The amount of people killed by Philadelphia police officers in 2016, three to be exact, is lesser than the number (four) of individuals murdered this weekend in the city, where homicides are up roughly 10 percent over last year. Yet, Mr. Walter Hudson, a New Jersey based activist who often engages the Philadelphia community, said it is, and always has been, open season on Blacks here and elsewhere due to the those targeted, but not always shot or killed, by police.
Mr. Kelvyn Anderson, who leads the Philadelphia Police Advisory Commission, said he doesn’t think it’s true that its open season on African-Americans, though he does acknowledge both that historically and today policing has dis-proportionally impacted, and not for good, Black and brown communities. However, the idea that police, particularly in Philadelphia, are hunting black bodies for sport is somewhat of a hyperbolic statement, suggested Mr. Anderson.
“You’re more likely to be stopped-and-frisked (in Philadelphia) than shot by police,” he said.
From Mr. Hudson’s perspective, stop-and-frisk is how police stalk their prey; it’s the starting point, he said, of the pipeline that leads to brutality and deadly force. History, if not data, proves that American police departments have seen black and brown bodies as prey, argues Mr. Hudson.
At the moment, history and data are prominent yet opposing components of the national conversation on race and policing. The truth is, according to the FBI, that Americans have no idea if Black people are more likely than their White counterparts to be targeted and/or shot by police due the Justice Department never before collecting such data; until now, that is.
Better numbers on officer-involved shootings, suggested FBI Director Mr. James Comey, would make it easier to decipher whether or not a pattern exist of police fatally shooting African-Americans.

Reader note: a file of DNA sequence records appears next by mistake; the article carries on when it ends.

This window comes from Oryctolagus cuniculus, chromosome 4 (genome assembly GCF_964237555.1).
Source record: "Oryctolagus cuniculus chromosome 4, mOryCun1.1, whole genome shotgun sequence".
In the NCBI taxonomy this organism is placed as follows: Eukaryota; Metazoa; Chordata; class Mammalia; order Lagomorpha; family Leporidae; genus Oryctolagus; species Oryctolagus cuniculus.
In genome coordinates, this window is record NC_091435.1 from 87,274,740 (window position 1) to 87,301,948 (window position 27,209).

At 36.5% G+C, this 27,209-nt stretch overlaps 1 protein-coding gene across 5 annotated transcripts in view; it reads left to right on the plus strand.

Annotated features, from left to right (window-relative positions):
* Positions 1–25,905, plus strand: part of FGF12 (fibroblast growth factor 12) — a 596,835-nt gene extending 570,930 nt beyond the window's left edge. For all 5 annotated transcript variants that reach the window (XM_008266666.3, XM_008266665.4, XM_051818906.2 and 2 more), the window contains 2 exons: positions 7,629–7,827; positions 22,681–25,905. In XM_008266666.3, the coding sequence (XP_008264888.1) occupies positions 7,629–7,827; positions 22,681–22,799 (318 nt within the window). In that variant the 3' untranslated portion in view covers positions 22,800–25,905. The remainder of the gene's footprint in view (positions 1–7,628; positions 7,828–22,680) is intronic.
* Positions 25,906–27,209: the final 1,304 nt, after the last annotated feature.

Seemingly at odds with Mr. Comey’s argument is an acknowledgement of, and apology for, the “historical mistreatment” of minorities issued Monday by the International Association of Chiefs of Police, America’s largest police organization.
Though the apology, which was praised by the ACLU’s deputy legal director as a “significant admission,” was absent of a mention about deaths at the hands of police, it did concede that the history of policing has had dark periods.
Mr. Hudson, who chairs the National Awareness Alliance, wasn’t moved much by the apology, for they’re just words, he said, unless it’s accompanied by atonement.
“If they really feel that way,” Mr. Hudson said of the IACP, “then they should work with communities to bring about new policies, such as giving citizens the right to defend themselves if they fear for their life when faced with police officers whose actions are beyond the scope of their job.”
The apology from IACP referred to a more collaborative relationship with communities but it refrained from connecting itself to policy reforms. It is policy, in many ways, that dictates what police do on the streets; and though the apology didn’t advocate for reform, it did acknowledge that state and federal laws have required officers to perform unpalatable tasks.
Given the content of the apology issued on behalf of more than 15,000 American police chiefs, and the sentiments from Mr. Comey, what should determine the direction of reforms: history, data, or both?
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Photos courtesy of the author.